Rock / Ice Climbing

Things to Consider About Rock / Ice Climbing Travel

Weather

Snow and rain can come out of no where in the mountains. A bright blue sky with plenty of sunshine can turn to drastic conditions in a matter of minutes. Wind can rise to levels you didn’t think were possible on planet earth. Avalanches and mudslides can prevent you from finishing your climb. Even during the summer in many places the weather can be absolutely unpredictable. You need to prepare for any possible weather condition on a given mountain, including proper clothing and equipment.

Grading

Knowing where you are capable of climbing can be tricky if you don’t know the grading system. Many countries have their own grading systems, therefore knowing what exactly each signifies is important. Most systems are based on aspects of climbing such as technical difficulty, strength and stamina required, and safety issues. Australia, New Zealand, and South Africa use the Ewbank system that rates climbs from 1 to 34. The French system rates the overall difficulty of a climb using numbers beginning at 1 with a, b, and c sub categories within each number. The Yosemite Decimal System, developed by the Sierra Club, consists of 3 parts: the Grade, the Class, and the protection rating which take into account the length and difficulty of a climb.

Safety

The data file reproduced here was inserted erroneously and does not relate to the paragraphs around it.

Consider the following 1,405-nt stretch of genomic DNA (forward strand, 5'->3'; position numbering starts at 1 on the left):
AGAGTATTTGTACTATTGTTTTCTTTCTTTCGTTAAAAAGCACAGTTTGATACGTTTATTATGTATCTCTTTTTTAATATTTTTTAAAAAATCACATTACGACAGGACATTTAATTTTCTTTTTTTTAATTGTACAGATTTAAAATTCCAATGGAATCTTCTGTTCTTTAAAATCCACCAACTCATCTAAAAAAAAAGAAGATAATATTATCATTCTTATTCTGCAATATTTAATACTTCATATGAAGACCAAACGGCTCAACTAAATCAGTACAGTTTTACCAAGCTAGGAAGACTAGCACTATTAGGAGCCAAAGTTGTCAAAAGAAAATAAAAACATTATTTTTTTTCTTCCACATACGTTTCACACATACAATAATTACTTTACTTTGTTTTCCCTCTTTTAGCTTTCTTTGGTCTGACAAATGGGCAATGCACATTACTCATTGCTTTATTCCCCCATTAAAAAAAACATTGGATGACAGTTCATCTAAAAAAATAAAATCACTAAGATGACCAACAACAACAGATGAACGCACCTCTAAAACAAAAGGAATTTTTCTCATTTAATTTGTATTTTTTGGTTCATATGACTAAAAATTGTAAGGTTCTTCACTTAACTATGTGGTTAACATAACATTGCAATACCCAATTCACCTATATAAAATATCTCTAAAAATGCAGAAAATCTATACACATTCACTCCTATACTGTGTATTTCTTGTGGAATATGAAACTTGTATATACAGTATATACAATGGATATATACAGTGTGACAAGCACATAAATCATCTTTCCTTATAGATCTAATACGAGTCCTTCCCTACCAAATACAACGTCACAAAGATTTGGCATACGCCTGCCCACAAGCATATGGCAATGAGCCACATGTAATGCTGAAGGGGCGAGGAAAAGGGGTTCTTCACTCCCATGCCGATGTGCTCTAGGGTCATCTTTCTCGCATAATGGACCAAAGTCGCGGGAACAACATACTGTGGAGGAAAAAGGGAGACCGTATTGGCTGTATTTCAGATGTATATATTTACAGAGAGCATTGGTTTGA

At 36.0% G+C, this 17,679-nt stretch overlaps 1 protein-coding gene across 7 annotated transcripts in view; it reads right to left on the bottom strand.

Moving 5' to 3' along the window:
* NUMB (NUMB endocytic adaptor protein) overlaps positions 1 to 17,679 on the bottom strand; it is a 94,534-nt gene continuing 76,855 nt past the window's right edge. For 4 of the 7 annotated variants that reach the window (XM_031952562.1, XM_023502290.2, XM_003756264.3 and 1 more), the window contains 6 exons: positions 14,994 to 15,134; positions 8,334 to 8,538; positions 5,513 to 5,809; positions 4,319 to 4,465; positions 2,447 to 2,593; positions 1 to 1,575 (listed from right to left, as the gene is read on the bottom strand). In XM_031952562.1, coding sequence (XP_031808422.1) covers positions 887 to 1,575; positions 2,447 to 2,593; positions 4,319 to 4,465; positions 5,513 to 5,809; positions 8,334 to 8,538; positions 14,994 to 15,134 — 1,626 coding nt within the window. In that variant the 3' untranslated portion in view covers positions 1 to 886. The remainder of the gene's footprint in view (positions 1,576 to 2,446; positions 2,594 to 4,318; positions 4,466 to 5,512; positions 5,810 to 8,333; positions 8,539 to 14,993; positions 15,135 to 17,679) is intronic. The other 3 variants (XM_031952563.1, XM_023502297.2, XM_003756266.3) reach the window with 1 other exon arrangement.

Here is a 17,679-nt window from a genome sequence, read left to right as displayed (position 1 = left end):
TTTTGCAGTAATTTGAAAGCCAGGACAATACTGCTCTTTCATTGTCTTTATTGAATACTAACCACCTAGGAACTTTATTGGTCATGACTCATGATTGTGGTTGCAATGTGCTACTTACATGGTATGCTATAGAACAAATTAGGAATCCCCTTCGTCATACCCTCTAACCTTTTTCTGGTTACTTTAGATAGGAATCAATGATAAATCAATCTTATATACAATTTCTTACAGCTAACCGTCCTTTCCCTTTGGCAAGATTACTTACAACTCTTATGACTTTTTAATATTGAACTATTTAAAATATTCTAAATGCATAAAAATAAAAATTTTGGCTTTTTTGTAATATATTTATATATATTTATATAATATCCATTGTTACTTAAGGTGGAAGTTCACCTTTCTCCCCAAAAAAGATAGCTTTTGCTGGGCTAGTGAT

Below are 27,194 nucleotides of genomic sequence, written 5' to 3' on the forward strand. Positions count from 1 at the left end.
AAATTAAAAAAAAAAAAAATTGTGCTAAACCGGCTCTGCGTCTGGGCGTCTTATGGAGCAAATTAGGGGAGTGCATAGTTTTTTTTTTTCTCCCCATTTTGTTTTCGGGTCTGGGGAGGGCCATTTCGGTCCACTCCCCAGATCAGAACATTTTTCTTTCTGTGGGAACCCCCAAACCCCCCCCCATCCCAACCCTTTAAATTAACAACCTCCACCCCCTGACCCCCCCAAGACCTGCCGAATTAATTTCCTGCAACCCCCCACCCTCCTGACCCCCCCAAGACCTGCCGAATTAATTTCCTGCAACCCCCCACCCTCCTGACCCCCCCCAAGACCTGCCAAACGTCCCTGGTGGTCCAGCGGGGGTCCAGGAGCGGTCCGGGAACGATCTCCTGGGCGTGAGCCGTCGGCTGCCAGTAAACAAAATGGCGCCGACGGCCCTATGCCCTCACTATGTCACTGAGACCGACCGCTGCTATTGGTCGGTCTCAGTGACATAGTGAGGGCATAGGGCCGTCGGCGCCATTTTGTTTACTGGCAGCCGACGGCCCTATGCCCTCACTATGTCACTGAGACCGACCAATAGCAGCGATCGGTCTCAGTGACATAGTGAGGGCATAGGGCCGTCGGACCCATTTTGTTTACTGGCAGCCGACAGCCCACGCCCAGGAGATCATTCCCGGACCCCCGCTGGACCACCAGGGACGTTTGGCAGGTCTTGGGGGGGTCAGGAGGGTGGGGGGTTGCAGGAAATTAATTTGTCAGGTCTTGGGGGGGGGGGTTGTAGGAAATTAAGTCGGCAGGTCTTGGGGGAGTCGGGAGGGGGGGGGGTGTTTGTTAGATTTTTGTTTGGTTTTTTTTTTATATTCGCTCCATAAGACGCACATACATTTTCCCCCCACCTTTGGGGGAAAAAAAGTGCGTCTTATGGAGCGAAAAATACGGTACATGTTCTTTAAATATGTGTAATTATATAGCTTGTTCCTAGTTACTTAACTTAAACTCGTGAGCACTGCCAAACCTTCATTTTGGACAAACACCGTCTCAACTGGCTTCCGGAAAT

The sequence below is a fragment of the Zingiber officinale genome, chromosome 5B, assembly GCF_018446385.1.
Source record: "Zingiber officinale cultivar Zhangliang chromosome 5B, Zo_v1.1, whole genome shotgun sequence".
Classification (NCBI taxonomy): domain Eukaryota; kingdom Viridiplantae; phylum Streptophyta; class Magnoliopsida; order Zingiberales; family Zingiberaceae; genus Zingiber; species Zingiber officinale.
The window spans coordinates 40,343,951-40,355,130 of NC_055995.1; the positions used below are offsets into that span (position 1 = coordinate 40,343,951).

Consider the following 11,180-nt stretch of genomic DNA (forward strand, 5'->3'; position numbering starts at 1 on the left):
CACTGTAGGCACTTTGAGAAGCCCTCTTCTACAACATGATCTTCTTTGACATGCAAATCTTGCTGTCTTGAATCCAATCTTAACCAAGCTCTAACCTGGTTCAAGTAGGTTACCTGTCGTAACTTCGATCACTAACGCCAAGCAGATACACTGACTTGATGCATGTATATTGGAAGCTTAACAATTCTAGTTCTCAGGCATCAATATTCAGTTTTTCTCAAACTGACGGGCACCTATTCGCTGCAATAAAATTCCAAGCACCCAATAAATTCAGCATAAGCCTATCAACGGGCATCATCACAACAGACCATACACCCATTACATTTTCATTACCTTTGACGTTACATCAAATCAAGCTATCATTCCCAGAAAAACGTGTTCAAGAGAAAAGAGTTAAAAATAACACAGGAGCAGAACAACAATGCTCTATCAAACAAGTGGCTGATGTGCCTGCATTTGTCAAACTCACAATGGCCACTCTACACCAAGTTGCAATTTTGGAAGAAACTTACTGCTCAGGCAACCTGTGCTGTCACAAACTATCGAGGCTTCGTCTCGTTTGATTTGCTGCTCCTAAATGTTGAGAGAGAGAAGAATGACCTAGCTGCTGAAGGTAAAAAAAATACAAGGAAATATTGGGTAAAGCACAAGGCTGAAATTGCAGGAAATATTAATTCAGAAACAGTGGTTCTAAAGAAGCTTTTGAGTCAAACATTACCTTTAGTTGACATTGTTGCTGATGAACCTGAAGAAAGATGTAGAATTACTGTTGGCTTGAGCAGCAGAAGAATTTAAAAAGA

Climbing is a dangerous activity and many lose their lives every year. Tragedy is often because of the unpredictability of the weather, but also because of the carelessness of the climber. Being lost or injured in the middle of a blizzard or even on a sunny day can prove disaster. Not using proper equipment resulting in falling into a crevasse or off a cliff does occur as well. Flares and smoke signals that can be seen for miles around when lit can also help alert help. Someone should always know that you are up on a mountain or on a climb. This way if the timing of your return is off, even slightly, a rescue operation will come looking for you.

Health

Climbing is an extremely physical activity that you need to be in the utmost physical condition to even attempt. You will burn a tremendous amount of calories will battling the elements and using every bit of physical strength to keep trudging higher. If you are not properly prepared to climb in extreme locations, you will quickly confront the effects of sore muscles, blisters, nausea, dizziness, and altitude sickness. Some may get to a point on a climb where they become too tired to go on or go back. It’s a dangerous game that no one should play if they are not prepared. Consult with your doctor before any big climb. All it takes is a bad burrito and a case of diarrhea to end your time on a mountain. Every precaution against normal travel ailments should be taken.

Food and water

Conserving and refilling your energy is one of the most important aspects of mountaineering. Water often comes from melted snow or from streams, usually via a small filter. You will need to carry more than enough food than you expect in case of an emergency. Food high in carbohydrates and pre-packaged meals that weigh only a few ounces each before water is added can be a lifesaver. Energy bars are good snacks as well.

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